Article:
According to Alliance for Entrepreneurial Equity (AEE), “Entrepreneurial success is one of the greatest drivers of wealth creation and must be at the center of any national effort to create racial equity and expand economic opportunity.” However, it is clear that many minority-owned businesses face significant challenges and require tailored advice. We now know that many business owners from diverse backgrounds have not previously established useful connections, limited access to capital, and in most cases, revenues that may be below those of their counterparts.
The AEE has looked more closely at the problems at hand for minority-owned businesses and the evidence is eye-opening. To start, minority-owned businesses are far smaller with only 2 percent of businesses with employees are Black-owned, 6 percent are Hispanic-owned, 10 percent are Asian-owned, and 0.4 percent are American Indian- and Alaska Native-owned. Also, Black-owned businesses were four times more likely to have revenue under $100,000 than white-owned businesses. They are also three to five times more likely to be labeled a high credit risk. White-owned businesses are two to three times more likely to receive all their financing compared to Black- and Hispanic-owned businesses. And, women-owned small businesses only receive 5 percent of federal contracts and minority-owned only have 4 to 10 percent.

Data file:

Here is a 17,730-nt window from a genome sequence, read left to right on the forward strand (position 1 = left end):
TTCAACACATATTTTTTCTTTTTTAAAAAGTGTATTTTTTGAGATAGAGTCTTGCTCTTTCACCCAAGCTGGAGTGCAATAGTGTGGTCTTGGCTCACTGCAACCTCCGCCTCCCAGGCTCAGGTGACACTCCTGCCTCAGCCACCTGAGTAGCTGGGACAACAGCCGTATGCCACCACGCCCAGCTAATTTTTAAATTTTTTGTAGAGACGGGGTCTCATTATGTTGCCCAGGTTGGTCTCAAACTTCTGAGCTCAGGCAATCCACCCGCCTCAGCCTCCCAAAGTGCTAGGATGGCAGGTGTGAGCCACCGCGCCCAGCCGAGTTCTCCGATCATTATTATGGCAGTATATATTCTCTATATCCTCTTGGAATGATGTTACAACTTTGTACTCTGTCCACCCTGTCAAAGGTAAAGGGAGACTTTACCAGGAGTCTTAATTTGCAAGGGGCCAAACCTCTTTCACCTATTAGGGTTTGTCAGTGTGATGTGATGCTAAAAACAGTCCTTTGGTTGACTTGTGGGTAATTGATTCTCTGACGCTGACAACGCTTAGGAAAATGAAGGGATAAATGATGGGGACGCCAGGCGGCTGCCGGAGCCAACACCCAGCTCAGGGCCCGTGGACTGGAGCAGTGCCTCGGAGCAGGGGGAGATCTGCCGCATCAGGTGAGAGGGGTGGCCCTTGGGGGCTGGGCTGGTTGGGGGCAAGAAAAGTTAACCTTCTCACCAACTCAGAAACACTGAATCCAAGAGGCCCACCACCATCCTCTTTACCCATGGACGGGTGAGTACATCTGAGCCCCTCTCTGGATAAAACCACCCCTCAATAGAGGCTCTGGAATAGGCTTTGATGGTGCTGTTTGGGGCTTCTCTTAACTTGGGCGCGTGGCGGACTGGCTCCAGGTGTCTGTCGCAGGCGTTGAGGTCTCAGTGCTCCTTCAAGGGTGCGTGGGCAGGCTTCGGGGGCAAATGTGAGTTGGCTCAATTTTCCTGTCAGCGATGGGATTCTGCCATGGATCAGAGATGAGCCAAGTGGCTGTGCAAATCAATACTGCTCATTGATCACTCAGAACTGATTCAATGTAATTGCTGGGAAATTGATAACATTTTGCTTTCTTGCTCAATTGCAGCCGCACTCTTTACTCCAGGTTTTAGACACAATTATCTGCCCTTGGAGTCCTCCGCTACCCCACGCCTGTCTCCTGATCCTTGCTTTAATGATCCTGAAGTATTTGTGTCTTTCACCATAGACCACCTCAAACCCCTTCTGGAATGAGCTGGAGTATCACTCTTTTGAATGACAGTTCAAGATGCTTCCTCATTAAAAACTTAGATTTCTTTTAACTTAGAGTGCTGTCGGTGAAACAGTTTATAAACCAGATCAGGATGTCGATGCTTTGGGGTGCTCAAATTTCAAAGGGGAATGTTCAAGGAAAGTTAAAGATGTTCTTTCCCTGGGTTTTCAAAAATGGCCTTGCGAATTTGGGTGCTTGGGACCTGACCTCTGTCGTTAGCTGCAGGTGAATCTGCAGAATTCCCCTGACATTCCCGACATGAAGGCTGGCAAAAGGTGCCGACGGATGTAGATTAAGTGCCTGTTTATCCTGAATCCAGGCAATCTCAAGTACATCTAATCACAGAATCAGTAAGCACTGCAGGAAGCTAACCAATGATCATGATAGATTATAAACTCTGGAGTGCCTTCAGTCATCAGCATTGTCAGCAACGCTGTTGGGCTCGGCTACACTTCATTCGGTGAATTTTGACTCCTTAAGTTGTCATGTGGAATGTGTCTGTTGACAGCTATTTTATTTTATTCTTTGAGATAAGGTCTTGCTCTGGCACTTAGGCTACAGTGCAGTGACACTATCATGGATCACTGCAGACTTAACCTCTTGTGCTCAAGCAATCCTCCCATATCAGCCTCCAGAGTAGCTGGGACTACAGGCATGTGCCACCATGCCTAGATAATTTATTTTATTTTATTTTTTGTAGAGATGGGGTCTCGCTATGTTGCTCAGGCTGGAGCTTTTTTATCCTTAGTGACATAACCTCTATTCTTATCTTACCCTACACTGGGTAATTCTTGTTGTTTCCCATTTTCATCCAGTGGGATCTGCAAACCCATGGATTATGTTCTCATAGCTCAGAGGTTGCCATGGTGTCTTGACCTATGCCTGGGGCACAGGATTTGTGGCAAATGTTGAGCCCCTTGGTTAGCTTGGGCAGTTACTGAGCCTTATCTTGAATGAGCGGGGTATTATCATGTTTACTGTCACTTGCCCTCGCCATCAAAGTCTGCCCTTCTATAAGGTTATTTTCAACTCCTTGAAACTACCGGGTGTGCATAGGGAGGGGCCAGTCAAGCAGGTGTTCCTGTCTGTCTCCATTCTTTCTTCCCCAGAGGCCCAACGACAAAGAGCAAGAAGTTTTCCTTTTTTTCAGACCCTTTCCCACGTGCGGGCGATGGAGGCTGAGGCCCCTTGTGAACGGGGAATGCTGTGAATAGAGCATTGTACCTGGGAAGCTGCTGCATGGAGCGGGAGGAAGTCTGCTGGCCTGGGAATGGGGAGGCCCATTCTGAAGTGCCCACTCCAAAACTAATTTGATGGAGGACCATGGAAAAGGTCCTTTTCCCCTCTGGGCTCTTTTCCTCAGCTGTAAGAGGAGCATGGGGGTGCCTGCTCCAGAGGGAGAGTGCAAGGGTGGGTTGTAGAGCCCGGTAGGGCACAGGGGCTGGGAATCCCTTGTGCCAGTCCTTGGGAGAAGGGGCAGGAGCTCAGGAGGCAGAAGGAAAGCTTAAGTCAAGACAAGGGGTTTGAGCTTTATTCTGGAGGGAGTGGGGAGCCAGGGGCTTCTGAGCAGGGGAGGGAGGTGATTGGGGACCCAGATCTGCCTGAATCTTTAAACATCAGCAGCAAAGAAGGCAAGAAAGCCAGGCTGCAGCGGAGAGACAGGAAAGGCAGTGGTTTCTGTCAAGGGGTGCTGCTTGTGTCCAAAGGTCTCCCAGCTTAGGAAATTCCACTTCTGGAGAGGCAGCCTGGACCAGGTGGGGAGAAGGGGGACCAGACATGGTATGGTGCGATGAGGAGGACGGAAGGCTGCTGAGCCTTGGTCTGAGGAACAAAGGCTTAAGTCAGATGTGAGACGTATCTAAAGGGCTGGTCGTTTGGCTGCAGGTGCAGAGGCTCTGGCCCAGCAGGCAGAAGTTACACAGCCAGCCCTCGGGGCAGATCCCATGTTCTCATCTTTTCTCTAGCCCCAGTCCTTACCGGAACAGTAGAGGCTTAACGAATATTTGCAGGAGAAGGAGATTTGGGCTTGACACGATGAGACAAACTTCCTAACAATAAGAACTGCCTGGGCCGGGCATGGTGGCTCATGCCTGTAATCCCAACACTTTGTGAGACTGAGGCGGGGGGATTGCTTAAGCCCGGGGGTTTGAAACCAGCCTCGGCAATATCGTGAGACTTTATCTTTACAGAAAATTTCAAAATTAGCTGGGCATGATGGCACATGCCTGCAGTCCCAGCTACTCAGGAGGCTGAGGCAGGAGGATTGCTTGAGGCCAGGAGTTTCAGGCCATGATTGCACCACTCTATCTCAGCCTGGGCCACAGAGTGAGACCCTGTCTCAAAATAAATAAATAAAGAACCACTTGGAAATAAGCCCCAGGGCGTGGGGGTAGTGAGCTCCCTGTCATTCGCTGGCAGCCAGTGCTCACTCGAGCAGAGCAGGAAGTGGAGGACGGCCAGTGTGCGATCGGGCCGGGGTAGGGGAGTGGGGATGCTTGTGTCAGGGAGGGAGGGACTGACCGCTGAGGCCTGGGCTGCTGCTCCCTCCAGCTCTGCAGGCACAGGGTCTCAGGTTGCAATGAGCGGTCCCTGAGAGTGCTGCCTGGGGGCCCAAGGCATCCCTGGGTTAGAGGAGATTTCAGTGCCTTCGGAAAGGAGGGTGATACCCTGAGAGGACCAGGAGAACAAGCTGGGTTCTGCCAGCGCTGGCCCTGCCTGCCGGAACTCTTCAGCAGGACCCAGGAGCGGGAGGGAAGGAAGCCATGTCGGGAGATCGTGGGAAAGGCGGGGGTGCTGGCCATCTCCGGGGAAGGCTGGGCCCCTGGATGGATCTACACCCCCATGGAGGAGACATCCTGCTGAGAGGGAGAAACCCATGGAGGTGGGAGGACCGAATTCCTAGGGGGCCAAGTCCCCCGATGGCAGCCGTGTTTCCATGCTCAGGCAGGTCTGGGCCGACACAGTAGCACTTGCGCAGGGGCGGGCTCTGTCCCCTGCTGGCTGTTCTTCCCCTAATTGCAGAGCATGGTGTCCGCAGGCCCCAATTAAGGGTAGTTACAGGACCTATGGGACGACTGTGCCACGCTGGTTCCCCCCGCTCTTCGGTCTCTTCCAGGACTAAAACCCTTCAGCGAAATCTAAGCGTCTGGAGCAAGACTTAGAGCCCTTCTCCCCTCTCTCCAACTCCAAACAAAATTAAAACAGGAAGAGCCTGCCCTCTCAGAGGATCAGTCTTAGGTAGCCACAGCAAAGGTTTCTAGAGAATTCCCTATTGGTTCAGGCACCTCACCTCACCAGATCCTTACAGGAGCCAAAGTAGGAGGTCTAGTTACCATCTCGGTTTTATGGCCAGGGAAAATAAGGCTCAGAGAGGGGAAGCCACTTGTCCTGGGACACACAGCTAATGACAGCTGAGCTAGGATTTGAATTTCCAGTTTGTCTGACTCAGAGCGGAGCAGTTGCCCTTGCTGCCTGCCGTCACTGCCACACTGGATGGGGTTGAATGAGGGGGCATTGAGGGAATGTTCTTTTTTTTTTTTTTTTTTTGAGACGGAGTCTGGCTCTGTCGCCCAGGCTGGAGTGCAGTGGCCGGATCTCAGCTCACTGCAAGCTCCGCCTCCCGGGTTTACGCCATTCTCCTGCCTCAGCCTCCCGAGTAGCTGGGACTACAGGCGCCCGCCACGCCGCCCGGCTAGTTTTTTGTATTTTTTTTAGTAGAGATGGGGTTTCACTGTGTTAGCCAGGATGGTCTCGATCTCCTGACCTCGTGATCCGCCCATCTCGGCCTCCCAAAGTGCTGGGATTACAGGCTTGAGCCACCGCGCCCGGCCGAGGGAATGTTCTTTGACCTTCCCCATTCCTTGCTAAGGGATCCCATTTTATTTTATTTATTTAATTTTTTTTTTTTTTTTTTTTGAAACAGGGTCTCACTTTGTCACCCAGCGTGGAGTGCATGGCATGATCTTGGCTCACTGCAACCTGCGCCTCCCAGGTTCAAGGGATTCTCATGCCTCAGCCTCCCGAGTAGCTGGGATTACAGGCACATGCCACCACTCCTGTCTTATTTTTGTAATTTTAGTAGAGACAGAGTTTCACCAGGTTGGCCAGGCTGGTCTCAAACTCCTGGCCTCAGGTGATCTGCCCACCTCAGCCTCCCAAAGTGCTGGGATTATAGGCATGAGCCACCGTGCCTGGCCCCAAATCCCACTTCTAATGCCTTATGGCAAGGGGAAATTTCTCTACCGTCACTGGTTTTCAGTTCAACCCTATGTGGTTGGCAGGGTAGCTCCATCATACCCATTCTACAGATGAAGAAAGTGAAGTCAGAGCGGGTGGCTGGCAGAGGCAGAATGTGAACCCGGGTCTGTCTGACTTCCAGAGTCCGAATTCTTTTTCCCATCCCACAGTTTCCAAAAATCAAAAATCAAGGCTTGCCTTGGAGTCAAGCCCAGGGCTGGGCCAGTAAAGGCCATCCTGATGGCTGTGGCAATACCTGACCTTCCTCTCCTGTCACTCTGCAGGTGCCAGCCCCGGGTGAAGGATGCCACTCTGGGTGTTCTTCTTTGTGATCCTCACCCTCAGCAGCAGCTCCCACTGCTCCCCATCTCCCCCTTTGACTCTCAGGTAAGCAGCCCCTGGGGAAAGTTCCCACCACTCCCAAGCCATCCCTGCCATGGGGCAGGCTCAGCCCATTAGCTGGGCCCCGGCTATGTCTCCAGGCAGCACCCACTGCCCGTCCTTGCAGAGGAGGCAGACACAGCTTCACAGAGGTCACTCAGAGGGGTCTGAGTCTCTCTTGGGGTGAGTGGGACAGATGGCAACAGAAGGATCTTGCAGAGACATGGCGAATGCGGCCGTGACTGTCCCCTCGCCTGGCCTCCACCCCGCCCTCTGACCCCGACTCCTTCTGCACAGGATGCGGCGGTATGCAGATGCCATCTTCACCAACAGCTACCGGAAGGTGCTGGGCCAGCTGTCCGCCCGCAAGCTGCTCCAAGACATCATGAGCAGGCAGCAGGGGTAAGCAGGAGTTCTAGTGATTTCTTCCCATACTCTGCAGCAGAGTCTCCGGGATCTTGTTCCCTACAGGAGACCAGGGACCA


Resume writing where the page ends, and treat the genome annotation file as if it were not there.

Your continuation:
Digging into the details
My son, brother, nieces and nephews, uncles and aunts, are from diverse backgrounds and many are entrepreneurs. When I look at a minority or female founder, I embrace them as family. Becoming a trusted advisor in the minority and women founder arena has involved really getting into the weeds and understanding the barriers that minority- and female- founded businesses face.
As a BIPOC (black, indigenous, person of color) financial advisor, I’ve dedicated a substantial amount of time researching relevant information with third-party certifying agencies, sharpening technical knowledge regarding the various exit strategies, identifying resources available to accelerate revenue, and spending quality time with successful business owners themselves who are paving the way for others to follow in their path. CEPA®s advise business owners throughout their business lifecycle and while founders focus on the day-to-day operations, advisers focus on how those decisions impact both the personal and business balance sheet.